At the center of normal behavior changes that a teen might exhibit is the desire to assert her independence. Troubling behavior requires attention and redirection. Typical teen behavior includes experimentation with drugs, expressions of rebellion and changes in appearance. Acts of self-harm, habitual drug use or consistent refusal to comply with reasonable boundaries may signal serious issues, notes the website HelpGuide.org.
It’s essential to establish a connection of trust with your teen daughter in order to give her the help she needs. HelpGuide.org states that establishing a connection with your teen is the first step in trying to find out what is going on in her life. This website also suggests that you set times to sit and talk with your daughter without judging her or offering unsolicited advice. Be there for her if you notice that she’s not her usual self or is becoming more isolated or withdrawn.
Set Rules and Boundaries
Building rapport or strengthening the connection between you and your daughter does not mean the two of you are to become the best of friends. It’s still critical that you establish set rules and boundaries for your daughter to follow and to explain the consequences for failure to follow thee rules, notes TeenRescue.com. Set curfews and establish consequences for inappropriate behavior, such as sexual promiscuity or drug use, so that your teen knows what to expect. Establish consequences and when your teen fails to follow the rules, keep your word. For example, you might ground her for failure to return home before curfew or require her to undergo weekly urine drug screening if she repeatedly uses drugs.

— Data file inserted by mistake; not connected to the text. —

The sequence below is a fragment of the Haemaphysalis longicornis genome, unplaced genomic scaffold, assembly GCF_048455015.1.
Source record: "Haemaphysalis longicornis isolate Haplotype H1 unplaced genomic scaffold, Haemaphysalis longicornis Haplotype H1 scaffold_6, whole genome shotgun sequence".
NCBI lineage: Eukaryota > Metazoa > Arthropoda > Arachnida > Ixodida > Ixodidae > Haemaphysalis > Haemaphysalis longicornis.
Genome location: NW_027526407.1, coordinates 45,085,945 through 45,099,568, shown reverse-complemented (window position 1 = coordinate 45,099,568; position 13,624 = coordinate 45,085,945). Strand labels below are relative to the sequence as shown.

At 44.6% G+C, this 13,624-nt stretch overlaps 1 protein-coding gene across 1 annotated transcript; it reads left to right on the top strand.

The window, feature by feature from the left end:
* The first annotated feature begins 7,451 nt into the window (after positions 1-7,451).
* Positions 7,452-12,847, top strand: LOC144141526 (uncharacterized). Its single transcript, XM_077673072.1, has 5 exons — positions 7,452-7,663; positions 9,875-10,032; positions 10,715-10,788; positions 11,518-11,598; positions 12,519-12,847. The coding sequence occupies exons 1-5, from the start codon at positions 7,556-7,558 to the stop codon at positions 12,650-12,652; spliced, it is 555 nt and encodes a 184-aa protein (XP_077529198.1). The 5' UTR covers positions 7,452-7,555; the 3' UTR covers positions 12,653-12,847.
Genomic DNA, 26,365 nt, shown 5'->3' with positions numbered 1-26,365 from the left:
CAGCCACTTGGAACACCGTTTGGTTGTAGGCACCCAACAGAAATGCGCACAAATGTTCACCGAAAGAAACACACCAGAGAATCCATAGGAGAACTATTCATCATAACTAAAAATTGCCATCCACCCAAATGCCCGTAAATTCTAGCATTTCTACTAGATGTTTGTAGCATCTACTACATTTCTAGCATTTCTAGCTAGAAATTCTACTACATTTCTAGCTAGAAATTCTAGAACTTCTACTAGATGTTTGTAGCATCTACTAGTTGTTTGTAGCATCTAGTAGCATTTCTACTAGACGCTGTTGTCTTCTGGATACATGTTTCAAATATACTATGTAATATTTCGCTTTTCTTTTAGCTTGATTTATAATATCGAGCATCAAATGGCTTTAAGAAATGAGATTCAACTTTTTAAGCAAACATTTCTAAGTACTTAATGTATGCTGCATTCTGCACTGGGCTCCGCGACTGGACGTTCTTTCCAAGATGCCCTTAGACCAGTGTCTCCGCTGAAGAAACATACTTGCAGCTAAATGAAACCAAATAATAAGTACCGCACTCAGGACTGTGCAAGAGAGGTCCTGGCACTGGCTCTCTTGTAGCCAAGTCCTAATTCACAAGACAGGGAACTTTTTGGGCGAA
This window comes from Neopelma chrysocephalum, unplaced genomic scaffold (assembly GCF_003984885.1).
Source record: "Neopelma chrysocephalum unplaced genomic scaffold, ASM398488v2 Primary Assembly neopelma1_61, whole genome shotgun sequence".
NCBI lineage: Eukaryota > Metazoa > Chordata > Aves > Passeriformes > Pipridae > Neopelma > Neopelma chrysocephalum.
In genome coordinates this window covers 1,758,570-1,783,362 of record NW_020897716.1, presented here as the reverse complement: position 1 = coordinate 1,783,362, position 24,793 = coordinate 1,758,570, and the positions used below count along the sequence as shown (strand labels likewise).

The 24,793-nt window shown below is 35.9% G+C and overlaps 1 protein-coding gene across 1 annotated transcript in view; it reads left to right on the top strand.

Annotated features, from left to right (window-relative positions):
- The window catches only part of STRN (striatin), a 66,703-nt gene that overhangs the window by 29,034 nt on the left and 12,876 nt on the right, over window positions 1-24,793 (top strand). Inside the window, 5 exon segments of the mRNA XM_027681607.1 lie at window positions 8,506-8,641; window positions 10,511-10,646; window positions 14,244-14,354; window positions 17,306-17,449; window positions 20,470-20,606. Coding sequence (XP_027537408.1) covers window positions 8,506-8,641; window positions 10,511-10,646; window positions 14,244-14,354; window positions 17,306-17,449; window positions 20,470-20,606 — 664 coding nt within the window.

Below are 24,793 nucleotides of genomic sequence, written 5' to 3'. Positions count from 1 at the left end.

The Root of the Matter
If you find that your daughter continues to have a tough time following the rules, find out why. Use the rapport you have built with her to find out what is really at the heart of her out-of-control behavior. Encourage your daughter to be honest with you -- even if you are her main problem. Your daughter might say that your rules are too strict or that you are inflexible, so be prepared to accept her opinion with no judgment and work through the issues she presents. If your she indicates that something at school or in her social circle is bothering her, listen attentively and ask if there is any way that you can help her manage her problems.
Use Outside Interventions
Sometimes attempts to redirect behavior at home are not enough and outside help becomes necessary. If your daughter is struggling with substance abuse issues, it may be necessary to locate inpatient or outpatient drug programs in your area for additional assistance. Individual and group therapy can help your daughter express thoughts and feelings. Your daughter may be resistant to therapy at first, but she might find solace and comfort around others in a group setting who are experiencing some of the same challenges.